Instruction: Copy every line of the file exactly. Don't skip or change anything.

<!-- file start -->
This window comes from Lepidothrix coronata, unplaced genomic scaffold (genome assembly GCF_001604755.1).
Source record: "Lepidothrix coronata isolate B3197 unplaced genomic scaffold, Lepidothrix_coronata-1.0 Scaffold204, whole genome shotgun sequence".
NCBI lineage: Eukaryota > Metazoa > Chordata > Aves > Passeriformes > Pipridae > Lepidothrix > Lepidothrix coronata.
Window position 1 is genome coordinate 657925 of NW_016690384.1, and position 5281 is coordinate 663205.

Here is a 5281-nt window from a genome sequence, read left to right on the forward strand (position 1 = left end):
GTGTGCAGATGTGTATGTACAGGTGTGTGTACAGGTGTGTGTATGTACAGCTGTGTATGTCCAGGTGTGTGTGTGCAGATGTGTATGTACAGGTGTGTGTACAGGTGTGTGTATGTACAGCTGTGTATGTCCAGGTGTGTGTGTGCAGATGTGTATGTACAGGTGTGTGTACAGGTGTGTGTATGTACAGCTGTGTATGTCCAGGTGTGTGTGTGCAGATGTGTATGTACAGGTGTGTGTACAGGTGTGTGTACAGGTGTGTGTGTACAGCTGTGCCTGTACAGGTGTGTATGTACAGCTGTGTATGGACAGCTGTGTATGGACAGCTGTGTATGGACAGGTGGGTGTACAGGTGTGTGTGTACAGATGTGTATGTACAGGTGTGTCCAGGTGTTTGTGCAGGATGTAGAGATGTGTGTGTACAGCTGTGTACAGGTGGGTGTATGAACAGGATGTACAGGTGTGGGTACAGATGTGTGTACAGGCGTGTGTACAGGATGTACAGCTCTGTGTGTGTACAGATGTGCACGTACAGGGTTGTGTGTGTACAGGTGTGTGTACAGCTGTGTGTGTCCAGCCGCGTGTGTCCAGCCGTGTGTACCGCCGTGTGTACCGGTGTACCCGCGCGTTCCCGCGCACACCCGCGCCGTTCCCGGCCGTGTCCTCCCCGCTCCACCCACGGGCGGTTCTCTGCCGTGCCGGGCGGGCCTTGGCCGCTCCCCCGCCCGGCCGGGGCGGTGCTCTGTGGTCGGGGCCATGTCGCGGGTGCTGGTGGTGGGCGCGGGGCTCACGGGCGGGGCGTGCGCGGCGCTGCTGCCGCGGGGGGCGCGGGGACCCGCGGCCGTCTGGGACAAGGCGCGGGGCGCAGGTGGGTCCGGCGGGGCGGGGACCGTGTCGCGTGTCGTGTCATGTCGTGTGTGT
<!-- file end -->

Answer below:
This window comes from Lepidothrix coronata, unplaced genomic scaffold (genome assembly GCF_001604755.1).
Source record: "Lepidothrix coronata isolate B3197 unplaced genomic scaffold, Lepidothrix_coronata-1.0 Scaffold204, whole genome shotgun sequence".
NCBI lineage: Eukaryota > Metazoa > Chordata > Aves > Passeriformes > Pipridae > Lepidothrix > Lepidothrix coronata.
Window position 1 is genome coordinate 657925 of NW_016690384.1, and position 5281 is coordinate 663205.

Here is a 5281-nt window from a genome sequence, read left to right on the forward strand (position 1 = left end):
GTGTGCAGATGTGTATGTACAGGTGTGTGTACAGGTGTGTGTATGTACAGCTGTGTATGTCCAGGTGTGTGTGTGCAGATGTGTATGTACAGGTGTGTGTACAGGTGTGTGTATGTACAGCTGTGTATGTCCAGGTGTGTGTGTGCAGATGTGTATGTACAGGTGTGTGTACAGGTGTGTGTATGTACAGCTGTGTATGTCCAGGTGTGTGTGTGCAGATGTGTATGTACAGGTGTGTGTACAGGTGTGTGTACAGGTGTGTGTGTACAGCTGTGCCTGTACAGGTGTGTATGTACAGCTGTGTATGGACAGCTGTGTATGGACAGCTGTGTATGGACAGGTGGGTGTACAGGTGTGTGTGTACAGATGTGTATGTACAGGTGTGTCCAGGTGTTTGTGCAGGATGTAGAGATGTGTGTGTACAGCTGTGTACAGGTGGGTGTATGAACAGGATGTACAGGTGTGGGTACAGATGTGTGTACAGGCGTGTGTACAGGATGTACAGCTCTGTGTGTGTACAGATGTGCACGTACAGGGTTGTGTGTGTACAGGTGTGTGTACAGCTGTGTGTGTCCAGCCGCGTGTGTCCAGCCGTGTGTACCGCCGTGTGTACCGGTGTACCCGCGCGTTCCCGCGCACACCCGCGCCGTTCCCGGCCGTGTCCTCCCCGCTCCACCCACGGGCGGTTCTCTGCCGTGCCGGGCGGGCCTTGGCCGCTCCCCCGCCCGGCCGGGGCGGTGCTCTGTGGTCGGGGCCATGTCGCGGGTGCTGGTGGTGGGCGCGGGGCTCACGGGCGGGGCGTGCGCGGCGCTGCTGCCGCGGGGGGCGCGGGGACCCGCGGCCGTCTGGGACAAGGCGCGGGGCGCAGGTGGGTCCGGCGGGGCGGGGACCGTGTCGCGTGTCGTGTCATGTCGTGTGTGT